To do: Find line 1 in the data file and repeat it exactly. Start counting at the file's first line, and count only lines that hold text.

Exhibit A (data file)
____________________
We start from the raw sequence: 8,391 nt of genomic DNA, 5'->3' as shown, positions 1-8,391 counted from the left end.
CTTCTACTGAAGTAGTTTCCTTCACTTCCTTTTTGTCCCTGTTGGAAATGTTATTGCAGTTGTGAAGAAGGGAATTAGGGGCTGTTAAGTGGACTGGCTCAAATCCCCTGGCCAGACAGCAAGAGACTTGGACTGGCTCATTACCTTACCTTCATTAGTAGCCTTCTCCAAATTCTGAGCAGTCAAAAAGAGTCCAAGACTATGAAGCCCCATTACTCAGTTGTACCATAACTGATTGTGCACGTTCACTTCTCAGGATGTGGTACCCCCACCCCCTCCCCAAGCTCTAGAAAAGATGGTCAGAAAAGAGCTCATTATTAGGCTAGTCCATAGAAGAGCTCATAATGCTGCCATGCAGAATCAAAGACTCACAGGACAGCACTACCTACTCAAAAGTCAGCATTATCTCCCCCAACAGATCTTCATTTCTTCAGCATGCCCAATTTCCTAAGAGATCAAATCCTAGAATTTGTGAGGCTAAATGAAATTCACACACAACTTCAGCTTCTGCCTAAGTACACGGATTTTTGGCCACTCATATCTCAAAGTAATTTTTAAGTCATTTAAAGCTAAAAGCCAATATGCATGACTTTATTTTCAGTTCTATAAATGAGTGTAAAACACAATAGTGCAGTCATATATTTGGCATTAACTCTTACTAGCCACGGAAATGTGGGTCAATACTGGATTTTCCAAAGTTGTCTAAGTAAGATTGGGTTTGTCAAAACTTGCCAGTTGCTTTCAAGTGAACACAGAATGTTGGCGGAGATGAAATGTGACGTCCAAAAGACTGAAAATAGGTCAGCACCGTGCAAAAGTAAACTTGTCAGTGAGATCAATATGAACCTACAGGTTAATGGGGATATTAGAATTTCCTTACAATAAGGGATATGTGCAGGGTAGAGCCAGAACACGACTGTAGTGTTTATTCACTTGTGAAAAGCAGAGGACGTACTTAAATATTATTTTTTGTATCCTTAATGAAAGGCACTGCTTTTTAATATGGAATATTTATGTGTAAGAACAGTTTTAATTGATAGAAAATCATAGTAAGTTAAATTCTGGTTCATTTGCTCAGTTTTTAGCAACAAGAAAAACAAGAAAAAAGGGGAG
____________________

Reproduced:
We start from the raw sequence: 8,391 nt of genomic DNA, 5'->3' as shown, positions 1-8,391 counted from the left end.